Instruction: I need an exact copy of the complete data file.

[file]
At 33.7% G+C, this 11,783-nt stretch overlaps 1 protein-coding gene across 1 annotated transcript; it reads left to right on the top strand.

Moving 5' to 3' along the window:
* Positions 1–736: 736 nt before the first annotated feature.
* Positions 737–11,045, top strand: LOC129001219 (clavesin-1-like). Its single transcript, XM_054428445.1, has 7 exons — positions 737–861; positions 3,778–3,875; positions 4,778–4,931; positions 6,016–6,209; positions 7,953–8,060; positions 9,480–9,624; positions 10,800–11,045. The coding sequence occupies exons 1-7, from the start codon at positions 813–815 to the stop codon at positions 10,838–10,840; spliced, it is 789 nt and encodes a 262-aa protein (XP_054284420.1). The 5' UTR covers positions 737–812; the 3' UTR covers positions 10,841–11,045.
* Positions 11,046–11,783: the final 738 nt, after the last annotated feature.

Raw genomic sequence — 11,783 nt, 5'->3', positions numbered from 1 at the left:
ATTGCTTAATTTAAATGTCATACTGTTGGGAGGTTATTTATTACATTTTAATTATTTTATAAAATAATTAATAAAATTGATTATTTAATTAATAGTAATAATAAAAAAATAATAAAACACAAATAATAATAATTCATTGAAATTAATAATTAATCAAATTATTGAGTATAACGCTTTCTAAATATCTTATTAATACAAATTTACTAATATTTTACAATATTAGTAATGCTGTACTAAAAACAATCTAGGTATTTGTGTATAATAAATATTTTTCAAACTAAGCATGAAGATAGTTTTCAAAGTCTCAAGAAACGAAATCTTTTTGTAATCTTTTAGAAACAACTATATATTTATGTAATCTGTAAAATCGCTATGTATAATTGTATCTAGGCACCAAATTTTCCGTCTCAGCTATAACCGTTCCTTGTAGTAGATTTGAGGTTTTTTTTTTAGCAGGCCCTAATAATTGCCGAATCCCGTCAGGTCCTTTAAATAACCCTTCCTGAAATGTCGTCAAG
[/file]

At 33.7% G+C, this 11,783-nt stretch overlaps 1 protein-coding gene across 1 annotated transcript; it reads left to right on the top strand.

Moving 5' to 3' along the window:
* Positions 1–736: 736 nt before the first annotated feature.
* Positions 737–11,045, top strand: LOC129001219 (clavesin-1-like). Its single transcript, XM_054428445.1, has 7 exons — positions 737–861; positions 3,778–3,875; positions 4,778–4,931; positions 6,016–6,209; positions 7,953–8,060; positions 9,480–9,624; positions 10,800–11,045. The coding sequence occupies exons 1-7, from the start codon at positions 813–815 to the stop codon at positions 10,838–10,840; spliced, it is 789 nt and encodes a 262-aa protein (XP_054284420.1). The 5' UTR covers positions 737–812; the 3' UTR covers positions 10,841–11,045.
* Positions 11,046–11,783: the final 738 nt, after the last annotated feature.

Raw genomic sequence — 11,783 nt, 5'->3', positions numbered from 1 at the left:
ATTGCTTAATTTAAATGTCATACTGTTGGGAGGTTATTTATTACATTTTAATTATTTTATAAAATAATTAATAAAATTGATTATTTAATTAATAGTAATAATAAAAAAATAATAAAACACAAATAATAATAATTCATTGAAATTAATAATTAATCAAATTATTGAGTATAACGCTTTCTAAATATCTTATTAATACAAATTTACTAATATTTTACAATATTAGTAATGCTGTACTAAAAACAATCTAGGTATTTGTGTATAATAAATATTTTTCAAACTAAGCATGAAGATAGTTTTCAAAGTCTCAAGAAACGAAATCTTTTTGTAATCTTTTAGAAACAACTATATATTTATGTAATCTGTAAAATCGCTATGTATAATTGTATCTAGGCACCAAATTTTCCGTCTCAGCTATAACCGTTCCTTGTAGTAGATTTGAGGTTTTTTTTTTAGCAGGCCCTAATAATTGCCGAATCCCGTCAGGTCCTTTAAATAACCCTTCCTGAAATGTCGTCAAG